David B. Lorsch
Selling DBL was the hardest business decision I made. It's a very personal thing. You start it from scratch. To make that decision—that this business with your initials on it will no longer be yours—is very difficult. It was the right thing at the right time. We also had the right buyer, which would allow DBL to continue on.
Selling DBL to Ingram Micro was an opportunity to take risk off the table. The buyer was good. They wanted to leave the business intact, which at the end of the day, was important to me. You can never predict what will they do two years from now, but on the day after the sale all of the people who had put their hearts and souls into DBL still went to work for the same company.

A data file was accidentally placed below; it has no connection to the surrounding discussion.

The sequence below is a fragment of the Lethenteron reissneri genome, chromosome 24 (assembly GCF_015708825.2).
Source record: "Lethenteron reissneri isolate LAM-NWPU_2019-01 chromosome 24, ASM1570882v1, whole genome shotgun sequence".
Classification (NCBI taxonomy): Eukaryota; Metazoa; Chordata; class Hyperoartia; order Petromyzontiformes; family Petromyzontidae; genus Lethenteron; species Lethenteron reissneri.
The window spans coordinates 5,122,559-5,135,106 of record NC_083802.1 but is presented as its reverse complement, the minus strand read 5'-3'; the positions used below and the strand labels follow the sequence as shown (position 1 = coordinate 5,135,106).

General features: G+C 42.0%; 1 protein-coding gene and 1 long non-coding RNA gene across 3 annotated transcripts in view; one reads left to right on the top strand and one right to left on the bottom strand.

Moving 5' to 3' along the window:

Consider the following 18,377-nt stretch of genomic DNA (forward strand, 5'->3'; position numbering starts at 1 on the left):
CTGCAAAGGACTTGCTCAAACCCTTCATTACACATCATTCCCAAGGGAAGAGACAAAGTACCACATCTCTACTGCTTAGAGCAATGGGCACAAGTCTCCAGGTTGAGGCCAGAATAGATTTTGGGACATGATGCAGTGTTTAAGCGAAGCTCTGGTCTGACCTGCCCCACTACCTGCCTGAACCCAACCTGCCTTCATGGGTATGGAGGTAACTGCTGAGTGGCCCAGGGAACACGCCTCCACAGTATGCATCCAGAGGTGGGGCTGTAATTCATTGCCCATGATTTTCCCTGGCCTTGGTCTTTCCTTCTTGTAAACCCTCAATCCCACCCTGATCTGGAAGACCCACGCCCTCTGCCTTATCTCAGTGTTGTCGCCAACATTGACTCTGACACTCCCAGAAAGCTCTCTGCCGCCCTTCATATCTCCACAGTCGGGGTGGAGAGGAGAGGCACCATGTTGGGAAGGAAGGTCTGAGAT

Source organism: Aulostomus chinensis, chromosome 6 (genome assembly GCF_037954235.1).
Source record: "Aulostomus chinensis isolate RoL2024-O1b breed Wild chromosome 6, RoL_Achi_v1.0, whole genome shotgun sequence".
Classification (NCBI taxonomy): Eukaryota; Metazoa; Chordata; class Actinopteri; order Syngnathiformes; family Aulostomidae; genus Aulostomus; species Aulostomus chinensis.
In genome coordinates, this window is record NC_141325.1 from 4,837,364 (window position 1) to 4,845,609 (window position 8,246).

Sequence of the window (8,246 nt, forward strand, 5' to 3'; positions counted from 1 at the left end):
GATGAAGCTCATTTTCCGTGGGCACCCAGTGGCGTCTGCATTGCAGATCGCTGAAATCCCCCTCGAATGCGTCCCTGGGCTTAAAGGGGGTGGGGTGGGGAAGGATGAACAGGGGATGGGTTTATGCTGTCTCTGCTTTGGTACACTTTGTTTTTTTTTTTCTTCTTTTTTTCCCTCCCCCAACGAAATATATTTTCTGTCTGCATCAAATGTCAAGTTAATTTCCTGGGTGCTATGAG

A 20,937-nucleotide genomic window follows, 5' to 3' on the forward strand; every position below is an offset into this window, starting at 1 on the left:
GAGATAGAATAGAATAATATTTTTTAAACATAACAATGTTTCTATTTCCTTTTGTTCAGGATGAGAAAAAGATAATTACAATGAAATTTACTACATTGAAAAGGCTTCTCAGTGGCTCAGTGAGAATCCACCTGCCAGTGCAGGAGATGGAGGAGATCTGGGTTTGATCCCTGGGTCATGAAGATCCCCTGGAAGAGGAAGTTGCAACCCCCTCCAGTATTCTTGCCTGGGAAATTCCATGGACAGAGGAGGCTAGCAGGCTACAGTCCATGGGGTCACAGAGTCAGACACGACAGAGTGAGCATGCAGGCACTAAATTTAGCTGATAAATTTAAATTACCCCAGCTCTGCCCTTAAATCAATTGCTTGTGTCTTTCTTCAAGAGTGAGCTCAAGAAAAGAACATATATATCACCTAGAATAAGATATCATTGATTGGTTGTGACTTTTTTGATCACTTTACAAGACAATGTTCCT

Selling a business is a very violating process—before, during and after the deal closes. When you become (or are acquired by) a public corporation, all the things you did are questioned. You negotiate a price and then you have attorneys and accountants crawl through everything you do, questioning things that are acceptable in a private company, like limits for what you spend on a hotel room. I was never subject to limits. I could go and stay wherever I wanted.